three green and purple syringes stick out from a red telephone speaker
Image: Tina Tiller

Con jab: How to spot a Covid-19 vaccine scam

In a wave of new scams, people are asked to pay or ‘vote’ for the Covid-19 vaccine. Here’s what to look out for.

The art of the scam is constantly evolving, and in recent months scammers have begun to prey on New Zealanders’ fears around Covid-19. Messages are coming through email, SMS, and phone that ask recipients to pay for the Covid-19 vaccine or otherwise provide credit card details in order to get the vaccine.

You do not need to pay for the vaccine nor provide credit card details to receive it.

One email scam has circulated offering money for recipients to take a survey about the Pfizer vaccine. One scammer used a compromised Facebook account to solicit payments from people, stating they were eligible for Covid-19 relief payments.

Another type of scam is phone calls, including a version that involves the caller asking you to buy the vaccine for $49.99. Then there’s the one that will ask you to go to your computer and “vote” to secure a vaccine.

In all cases, the aim is to get credit card details, banking details, or direct payments.

The manager of New Zealand’s Computer Emergency Response Team (Cert), Nadia Yousef, warned that the scams do not discriminate.

“[Covid-19] has had such a huge impact on all New Zealanders’ lives,” she said. “I would say we’re not seeing any kind of discrimination in who they’re going after. All New Zealanders are targets at this point.”

Yousef said most requests for direct payments have been around $50. “That’s probably an amount of money that emotively triggers New Zealanders to think it seems legitimate, because that’s sort of the price it costs to go to your GP,” said Yousef. “So for a lot of New Zealanders it doesn’t really raise red flags.”

It should. “Anything asking for money is a huge red flag around the vaccine,” she said.

She added that it’s important to question where the message is coming from. “All communications about the vaccine should come from the Ministry of Health, or your health provider, or a primary health organisation.” It’s worth double checking the names of these organisations are spelled correctly in the emails and SMS message you receive.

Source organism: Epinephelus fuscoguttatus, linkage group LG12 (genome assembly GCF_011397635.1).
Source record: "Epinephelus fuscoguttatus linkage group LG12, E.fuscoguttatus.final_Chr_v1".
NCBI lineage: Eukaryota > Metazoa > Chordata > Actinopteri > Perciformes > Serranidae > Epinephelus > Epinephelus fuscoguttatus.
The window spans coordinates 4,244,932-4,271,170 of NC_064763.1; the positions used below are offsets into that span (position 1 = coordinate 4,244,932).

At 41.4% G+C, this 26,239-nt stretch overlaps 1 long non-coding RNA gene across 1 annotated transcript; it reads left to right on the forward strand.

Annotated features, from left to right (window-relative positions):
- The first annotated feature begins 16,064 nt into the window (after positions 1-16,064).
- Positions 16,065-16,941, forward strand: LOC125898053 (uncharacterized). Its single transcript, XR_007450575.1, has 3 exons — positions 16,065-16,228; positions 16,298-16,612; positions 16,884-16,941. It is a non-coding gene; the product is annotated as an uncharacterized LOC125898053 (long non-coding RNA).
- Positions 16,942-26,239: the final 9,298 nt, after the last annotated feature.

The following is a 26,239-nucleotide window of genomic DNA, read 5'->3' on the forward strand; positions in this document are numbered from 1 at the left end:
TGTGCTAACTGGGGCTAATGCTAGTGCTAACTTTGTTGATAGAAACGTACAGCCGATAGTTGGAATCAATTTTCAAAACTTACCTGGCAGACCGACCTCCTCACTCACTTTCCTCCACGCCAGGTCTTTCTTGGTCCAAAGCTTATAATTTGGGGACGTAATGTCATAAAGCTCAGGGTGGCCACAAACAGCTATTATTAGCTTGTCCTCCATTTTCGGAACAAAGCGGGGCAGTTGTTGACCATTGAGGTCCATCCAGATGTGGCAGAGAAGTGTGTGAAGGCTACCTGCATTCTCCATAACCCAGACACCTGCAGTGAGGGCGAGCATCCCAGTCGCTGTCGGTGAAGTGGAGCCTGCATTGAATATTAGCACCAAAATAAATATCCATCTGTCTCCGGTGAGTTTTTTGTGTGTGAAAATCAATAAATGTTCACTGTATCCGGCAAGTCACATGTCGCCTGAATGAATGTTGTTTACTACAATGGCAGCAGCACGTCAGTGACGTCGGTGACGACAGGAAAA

“If it’s coming from a Gmail account or something like that, that should be a red flag. If you know that you’re not in the demographics or the areas that are getting the vaccine at this point, that should make you question whether it seems right or not.”

If you think you’ve been sent a scam message, Cert can check it out – they’re able to have sites taken down and prevent others from being subject to the same scams. However, if you’ve already fallen for it there’s not much that can be done.

If you think you’ve been scammed, the first thing to do is contact your bank. “Depending on how much time has passed there can occasionally be the option to recover the money, if it’s within a day or so,” said Yousef.

“Often it takes people a little bit longer to figure out that something’s gone wrong, and after a couple of days that money’s gone.”

If you’re on the receiving end of one of these scams, make sure you note the phone number, email address, or social media account it’s come from – Cert can then take action to prevent them from further scamming.

Most scammers – both Covid-19-related and otherwise – are based offshore. “We work closely with the New Zealand police and other domestic agencies to do investigatory work, but our focus is really helping people recover from them and get in front of them.”

If you’re unsure whether or not you’re looking at a scam, you can submit details of the message through a form on the Cert website. And the service isn’t limited to Covid-19 scams.

“Around the end of the financial year there’s a lot of emails around banking scams and things like that,” she said. “Maybe bills from Inland Revenue – we get a lot of people sending us that sort of thing through, and we’re absolutely happy to have a look.”




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